N.C. homes could lose Medicaid funds
Published 10:05 pm Thursday, September 13, 2012
By MICHAEL BIESECKER
The Associated Press
RALEIGH — Four adult care homes in North Carolina could lose Medicaid funding, resulting in the possible eviction of dozens of residents with mental illness.
The homes notified this week of the potential cutoff of federal insurance reimbursements on Sept. 17 are the first of what could be 135 adult care homes within the state affected by a federal rule that bars facilities from having more than half of its beds occupied by residents with a primary diagnosis of mental illness.
Those patients increasingly began living in facilities primarily intended for the elderly over the last decade, as state lawmakers mandated deep cuts to government-run mental hospitals and treatment services as part of a failed privatization plan.
The homes in violation are Heritage Care of Conover, Hunter Village in Huntersville and two locations of Pinebrook Residential Center in Yadkinville.
“We are working closely with providers and our partner agencies at the local level to help transition people out of homes when necessary and into appropriate community-based housing,” said Julie Henry, the spokeswoman for the N.C. Department of Health and Human Services.
However, advocates for people with mental illness worry that not enough alternative housing will be found in time and that some affected residents may end up in living situations ill-suited to their needs or even on the street.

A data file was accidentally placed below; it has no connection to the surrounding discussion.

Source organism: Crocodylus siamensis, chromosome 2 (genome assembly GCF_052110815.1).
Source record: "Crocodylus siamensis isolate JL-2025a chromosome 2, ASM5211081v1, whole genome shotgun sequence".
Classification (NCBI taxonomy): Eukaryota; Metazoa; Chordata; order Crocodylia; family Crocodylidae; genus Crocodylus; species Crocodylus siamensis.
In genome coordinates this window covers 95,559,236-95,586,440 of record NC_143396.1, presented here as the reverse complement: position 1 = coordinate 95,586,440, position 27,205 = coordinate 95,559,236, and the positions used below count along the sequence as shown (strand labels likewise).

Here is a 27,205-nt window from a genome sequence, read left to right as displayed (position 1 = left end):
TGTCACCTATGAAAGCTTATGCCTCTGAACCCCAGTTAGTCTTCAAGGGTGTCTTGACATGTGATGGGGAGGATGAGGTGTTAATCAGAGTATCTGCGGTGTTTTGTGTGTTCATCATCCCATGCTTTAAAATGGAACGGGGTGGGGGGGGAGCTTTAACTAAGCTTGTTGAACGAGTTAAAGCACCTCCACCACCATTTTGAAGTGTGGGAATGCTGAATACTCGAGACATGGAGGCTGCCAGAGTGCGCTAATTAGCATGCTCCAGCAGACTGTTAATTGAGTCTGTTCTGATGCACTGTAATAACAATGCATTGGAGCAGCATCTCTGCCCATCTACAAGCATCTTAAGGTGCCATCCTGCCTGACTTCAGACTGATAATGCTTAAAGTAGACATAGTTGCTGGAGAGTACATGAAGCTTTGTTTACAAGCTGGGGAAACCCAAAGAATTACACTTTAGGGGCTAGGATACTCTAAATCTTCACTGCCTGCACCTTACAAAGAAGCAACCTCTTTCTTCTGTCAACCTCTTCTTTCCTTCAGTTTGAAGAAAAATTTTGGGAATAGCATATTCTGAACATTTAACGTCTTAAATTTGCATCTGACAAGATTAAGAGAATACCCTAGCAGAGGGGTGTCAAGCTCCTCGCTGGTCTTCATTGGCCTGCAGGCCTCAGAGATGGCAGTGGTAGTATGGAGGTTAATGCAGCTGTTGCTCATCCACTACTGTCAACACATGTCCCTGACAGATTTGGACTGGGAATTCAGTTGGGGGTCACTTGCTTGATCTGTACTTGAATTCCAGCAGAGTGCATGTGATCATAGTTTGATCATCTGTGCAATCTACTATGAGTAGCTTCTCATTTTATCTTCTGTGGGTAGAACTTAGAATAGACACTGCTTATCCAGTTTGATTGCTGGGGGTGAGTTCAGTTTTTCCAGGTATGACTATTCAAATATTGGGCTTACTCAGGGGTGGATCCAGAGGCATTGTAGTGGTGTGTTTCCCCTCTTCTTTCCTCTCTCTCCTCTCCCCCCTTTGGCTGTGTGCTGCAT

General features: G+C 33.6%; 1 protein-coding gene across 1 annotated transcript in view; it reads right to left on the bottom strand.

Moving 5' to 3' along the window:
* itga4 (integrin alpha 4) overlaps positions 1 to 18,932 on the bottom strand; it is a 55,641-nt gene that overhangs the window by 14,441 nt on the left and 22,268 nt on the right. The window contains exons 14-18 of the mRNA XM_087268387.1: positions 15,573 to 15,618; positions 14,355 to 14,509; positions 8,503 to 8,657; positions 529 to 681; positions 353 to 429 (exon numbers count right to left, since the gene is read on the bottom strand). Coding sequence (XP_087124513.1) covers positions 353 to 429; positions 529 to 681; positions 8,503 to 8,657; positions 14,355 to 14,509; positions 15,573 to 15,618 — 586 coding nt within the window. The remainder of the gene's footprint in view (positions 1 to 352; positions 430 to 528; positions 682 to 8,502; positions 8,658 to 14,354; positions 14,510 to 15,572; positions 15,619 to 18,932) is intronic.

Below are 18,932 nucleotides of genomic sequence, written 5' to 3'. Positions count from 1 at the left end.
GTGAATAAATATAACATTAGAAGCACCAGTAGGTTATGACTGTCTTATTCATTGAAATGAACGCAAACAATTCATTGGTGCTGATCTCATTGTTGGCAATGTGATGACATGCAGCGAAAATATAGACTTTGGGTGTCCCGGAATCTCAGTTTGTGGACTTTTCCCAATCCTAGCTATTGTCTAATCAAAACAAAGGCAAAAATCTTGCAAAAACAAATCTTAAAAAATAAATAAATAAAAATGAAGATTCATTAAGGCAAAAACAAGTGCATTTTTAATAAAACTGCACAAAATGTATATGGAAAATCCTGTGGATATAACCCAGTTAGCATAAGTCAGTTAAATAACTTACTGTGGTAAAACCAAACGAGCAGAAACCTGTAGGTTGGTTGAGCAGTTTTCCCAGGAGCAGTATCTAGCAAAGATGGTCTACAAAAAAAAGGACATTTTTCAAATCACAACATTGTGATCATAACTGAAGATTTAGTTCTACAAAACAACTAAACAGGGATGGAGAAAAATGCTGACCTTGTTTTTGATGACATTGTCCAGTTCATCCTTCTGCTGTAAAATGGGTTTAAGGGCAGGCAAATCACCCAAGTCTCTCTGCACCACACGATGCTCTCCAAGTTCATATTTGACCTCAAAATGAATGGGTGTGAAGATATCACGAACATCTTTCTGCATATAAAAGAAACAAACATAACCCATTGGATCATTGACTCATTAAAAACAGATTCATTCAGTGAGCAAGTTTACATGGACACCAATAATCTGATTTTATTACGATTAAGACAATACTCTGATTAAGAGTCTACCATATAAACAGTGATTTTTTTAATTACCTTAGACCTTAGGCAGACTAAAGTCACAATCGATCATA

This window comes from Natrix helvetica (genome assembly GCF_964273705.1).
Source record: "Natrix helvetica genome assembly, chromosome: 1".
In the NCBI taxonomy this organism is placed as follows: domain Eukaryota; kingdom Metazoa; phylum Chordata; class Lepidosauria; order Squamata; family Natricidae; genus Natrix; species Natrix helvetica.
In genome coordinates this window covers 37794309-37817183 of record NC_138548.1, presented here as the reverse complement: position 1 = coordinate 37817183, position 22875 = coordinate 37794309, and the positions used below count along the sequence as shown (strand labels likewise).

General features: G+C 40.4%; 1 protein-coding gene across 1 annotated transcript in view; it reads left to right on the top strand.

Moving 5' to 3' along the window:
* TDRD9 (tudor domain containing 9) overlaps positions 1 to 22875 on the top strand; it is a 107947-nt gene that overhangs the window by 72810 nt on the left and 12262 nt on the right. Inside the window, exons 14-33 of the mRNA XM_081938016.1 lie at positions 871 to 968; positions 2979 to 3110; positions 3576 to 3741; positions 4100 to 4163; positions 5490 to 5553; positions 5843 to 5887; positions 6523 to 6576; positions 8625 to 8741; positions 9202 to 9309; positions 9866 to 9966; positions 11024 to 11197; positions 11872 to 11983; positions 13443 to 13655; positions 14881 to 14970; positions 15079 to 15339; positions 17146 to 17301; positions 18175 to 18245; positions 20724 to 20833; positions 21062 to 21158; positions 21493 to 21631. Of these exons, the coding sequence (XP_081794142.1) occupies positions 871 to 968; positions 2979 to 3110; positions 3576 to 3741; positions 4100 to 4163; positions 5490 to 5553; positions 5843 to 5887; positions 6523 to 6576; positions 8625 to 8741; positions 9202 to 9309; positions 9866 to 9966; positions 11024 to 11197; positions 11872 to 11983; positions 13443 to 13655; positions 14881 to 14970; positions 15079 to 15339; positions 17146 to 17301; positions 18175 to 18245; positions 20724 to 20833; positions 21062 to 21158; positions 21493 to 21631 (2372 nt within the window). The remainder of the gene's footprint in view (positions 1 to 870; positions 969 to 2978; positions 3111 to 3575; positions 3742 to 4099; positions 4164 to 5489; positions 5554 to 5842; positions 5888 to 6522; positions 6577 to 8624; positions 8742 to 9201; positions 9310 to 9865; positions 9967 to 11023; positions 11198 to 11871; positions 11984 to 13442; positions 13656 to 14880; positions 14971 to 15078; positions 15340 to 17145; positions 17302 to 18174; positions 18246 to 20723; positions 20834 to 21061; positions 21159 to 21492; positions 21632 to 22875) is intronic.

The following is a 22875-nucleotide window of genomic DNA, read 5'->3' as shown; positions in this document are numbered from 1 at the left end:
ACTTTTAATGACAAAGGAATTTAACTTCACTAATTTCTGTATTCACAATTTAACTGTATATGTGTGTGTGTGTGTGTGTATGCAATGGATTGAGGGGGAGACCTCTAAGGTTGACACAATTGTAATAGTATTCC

The state of North Carolina and the federal government signed an agreement last month pledging to move thousands of residents out of adult care homes and into community housing, potentially spending $287 million over the next eight years. The first of those new homes aren’t expected to be available until next summer.
The U.S. Department of Justice threatened to sue the state last year because federal officials said thousands of people with mental illness were segregated from society in adult care homes, in violation of court rulings requiring they be treated within their home communities whenever possible.
The agreement signed last month requires the state to provide affordable housing for 3,000 people who otherwise would be living in adult care homes or mental hospitals by the mid-2020s. The agreement also provides for increased access to community-based mental health services and directs the state to help them find employment.
The N.C. Association of Long Term Care Facilities, which represents many adult care homes, had lobbied Gov. Bev Perdue against entering into the settlement, arguing residents could be forced out and that some homes dependent on government funds would go out of business.